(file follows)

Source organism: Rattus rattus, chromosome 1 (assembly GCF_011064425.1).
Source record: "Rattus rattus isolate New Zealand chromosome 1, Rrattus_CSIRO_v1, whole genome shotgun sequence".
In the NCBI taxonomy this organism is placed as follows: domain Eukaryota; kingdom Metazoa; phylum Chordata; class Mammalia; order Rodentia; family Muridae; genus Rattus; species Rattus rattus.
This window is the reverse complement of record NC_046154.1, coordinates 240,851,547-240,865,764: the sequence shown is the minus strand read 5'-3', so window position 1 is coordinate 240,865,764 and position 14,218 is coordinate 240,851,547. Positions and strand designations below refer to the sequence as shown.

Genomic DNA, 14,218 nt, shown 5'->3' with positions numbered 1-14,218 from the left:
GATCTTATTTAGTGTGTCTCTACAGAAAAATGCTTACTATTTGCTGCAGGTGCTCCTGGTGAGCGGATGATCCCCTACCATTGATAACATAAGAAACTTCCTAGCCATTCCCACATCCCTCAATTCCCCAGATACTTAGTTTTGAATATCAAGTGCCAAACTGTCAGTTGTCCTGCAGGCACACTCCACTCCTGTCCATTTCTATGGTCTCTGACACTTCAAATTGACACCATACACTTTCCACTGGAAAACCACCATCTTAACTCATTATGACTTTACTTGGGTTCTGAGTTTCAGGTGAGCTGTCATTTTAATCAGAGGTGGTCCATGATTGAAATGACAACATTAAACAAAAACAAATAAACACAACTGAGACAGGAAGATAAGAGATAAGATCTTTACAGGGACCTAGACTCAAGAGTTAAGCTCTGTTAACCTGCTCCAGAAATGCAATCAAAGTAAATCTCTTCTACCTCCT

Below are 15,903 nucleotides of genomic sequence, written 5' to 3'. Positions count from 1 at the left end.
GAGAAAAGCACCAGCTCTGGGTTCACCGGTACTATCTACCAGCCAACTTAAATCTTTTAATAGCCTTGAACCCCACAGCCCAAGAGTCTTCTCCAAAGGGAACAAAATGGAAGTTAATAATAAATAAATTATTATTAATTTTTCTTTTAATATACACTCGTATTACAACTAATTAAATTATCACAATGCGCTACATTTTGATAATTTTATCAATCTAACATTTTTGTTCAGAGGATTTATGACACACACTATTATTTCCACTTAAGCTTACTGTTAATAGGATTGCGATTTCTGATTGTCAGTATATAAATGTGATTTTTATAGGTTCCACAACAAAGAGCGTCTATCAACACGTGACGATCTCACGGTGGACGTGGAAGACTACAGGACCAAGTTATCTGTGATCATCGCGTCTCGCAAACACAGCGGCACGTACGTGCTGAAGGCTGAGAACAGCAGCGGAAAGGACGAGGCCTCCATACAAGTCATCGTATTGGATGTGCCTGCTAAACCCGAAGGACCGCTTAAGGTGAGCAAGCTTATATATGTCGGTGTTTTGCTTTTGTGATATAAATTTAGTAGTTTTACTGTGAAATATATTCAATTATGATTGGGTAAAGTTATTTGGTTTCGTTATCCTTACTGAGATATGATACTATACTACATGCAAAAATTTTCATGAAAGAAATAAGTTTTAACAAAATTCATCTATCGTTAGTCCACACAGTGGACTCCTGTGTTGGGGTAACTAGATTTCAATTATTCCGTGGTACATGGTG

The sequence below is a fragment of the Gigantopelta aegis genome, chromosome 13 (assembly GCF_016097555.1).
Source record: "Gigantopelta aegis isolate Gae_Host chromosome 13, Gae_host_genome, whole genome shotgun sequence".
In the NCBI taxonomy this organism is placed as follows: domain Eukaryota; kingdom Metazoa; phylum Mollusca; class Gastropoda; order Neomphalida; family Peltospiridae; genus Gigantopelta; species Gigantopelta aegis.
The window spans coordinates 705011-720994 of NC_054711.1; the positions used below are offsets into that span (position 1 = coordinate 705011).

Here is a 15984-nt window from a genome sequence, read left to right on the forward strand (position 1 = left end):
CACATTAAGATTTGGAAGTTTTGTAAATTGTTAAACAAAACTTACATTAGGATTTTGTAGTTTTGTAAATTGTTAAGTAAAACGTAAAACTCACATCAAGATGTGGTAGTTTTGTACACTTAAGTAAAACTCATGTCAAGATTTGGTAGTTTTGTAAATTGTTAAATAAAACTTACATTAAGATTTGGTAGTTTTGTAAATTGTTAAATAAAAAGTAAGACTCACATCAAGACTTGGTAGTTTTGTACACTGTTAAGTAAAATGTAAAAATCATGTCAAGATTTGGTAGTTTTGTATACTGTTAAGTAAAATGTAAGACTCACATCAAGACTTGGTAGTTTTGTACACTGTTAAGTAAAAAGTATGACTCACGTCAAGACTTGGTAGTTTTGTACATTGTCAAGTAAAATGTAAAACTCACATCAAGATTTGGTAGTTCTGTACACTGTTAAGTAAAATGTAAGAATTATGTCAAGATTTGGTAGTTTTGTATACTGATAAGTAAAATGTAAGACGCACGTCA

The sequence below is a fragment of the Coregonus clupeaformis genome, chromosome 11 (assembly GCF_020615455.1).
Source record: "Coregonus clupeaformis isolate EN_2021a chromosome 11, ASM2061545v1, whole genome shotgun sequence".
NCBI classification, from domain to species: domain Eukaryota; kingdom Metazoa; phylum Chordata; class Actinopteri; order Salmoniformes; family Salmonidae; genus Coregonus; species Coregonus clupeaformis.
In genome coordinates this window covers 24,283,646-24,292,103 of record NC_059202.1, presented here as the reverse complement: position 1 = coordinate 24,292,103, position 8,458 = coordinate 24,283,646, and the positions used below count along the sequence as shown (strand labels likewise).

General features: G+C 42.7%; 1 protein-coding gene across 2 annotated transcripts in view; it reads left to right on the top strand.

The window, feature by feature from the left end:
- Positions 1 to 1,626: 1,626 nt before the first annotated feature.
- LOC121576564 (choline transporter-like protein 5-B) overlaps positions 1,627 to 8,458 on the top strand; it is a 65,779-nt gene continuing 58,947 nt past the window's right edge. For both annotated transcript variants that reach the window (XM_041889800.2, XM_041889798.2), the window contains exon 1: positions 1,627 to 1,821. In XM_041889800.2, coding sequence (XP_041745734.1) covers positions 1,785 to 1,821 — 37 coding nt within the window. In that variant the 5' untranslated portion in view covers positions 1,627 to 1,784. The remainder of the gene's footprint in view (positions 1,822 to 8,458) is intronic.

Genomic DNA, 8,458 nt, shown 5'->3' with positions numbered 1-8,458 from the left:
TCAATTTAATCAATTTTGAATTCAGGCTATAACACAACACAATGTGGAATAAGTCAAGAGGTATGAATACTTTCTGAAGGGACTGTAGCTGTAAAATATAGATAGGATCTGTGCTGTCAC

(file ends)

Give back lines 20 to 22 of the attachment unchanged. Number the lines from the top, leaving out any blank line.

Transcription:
The window, feature by feature from the left end:
- Positions 1 to 1,626: 1,626 nt before the first annotated feature.
- LOC121576564 (choline transporter-like protein 5-B) overlaps positions 1,627 to 8,458 on the top strand; it is a 65,779-nt gene continuing 58,947 nt past the window's right edge. For both annotated transcript variants that reach the window (XM_041889800.2, XM_041889798.2), the window contains exon 1: positions 1,627 to 1,821. In XM_041889800.2, coding sequence (XP_041745734.1) covers positions 1,785 to 1,821 — 37 coding nt within the window. In that variant the 5' untranslated portion in view covers positions 1,627 to 1,784. The remainder of the gene's footprint in view (positions 1,822 to 8,458) is intronic.